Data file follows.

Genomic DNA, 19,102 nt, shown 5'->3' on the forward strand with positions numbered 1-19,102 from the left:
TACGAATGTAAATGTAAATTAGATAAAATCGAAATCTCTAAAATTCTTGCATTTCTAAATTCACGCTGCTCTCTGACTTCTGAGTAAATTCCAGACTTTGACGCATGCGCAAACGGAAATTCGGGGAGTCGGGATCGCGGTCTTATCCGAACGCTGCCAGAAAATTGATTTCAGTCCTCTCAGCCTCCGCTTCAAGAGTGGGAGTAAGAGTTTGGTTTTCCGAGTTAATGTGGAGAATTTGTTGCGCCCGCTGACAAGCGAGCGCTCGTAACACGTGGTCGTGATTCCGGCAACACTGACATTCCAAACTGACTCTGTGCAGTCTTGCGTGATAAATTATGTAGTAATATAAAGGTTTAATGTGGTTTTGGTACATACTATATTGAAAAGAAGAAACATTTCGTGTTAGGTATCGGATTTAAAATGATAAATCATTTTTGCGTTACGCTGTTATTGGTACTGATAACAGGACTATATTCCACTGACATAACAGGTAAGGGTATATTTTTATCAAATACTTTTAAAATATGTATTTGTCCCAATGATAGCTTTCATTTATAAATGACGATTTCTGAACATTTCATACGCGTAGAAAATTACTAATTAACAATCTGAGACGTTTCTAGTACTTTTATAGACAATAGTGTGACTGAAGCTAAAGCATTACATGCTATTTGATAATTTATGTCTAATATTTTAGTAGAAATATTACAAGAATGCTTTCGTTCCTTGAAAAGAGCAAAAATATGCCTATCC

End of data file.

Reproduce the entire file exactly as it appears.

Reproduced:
Genomic DNA, 19,102 nt, shown 5'->3' on the forward strand with positions numbered 1-19,102 from the left:
TACGAATGTAAATGTAAATTAGATAAAATCGAAATCTCTAAAATTCTTGCATTTCTAAATTCACGCTGCTCTCTGACTTCTGAGTAAATTCCAGACTTTGACGCATGCGCAAACGGAAATTCGGGGAGTCGGGATCGCGGTCTTATCCGAACGCTGCCAGAAAATTGATTTCAGTCCTCTCAGCCTCCGCTTCAAGAGTGGGAGTAAGAGTTTGGTTTTCCGAGTTAATGTGGAGAATTTGTTGCGCCCGCTGACAAGCGAGCGCTCGTAACACGTGGTCGTGATTCCGGCAACACTGACATTCCAAACTGACTCTGTGCAGTCTTGCGTGATAAATTATGTAGTAATATAAAGGTTTAATGTGGTTTTGGTACATACTATATTGAAAAGAAGAAACATTTCGTGTTAGGTATCGGATTTAAAATGATAAATCATTTTTGCGTTACGCTGTTATTGGTACTGATAACAGGACTATATTCCACTGACATAACAGGTAAGGGTATATTTTTATCAAATACTTTTAAAATATGTATTTGTCCCAATGATAGCTTTCATTTATAAATGACGATTTCTGAACATTTCATACGCGTAGAAAATTACTAATTAACAATCTGAGACGTTTCTAGTACTTTTATAGACAATAGTGTGACTGAAGCTAAAGCATTACATGCTATTTGATAATTTATGTCTAATATTTTAGTAGAAATATTACAAGAATGCTTTCGTTCCTTGAAAAGAGCAAAAATATGCCTATCC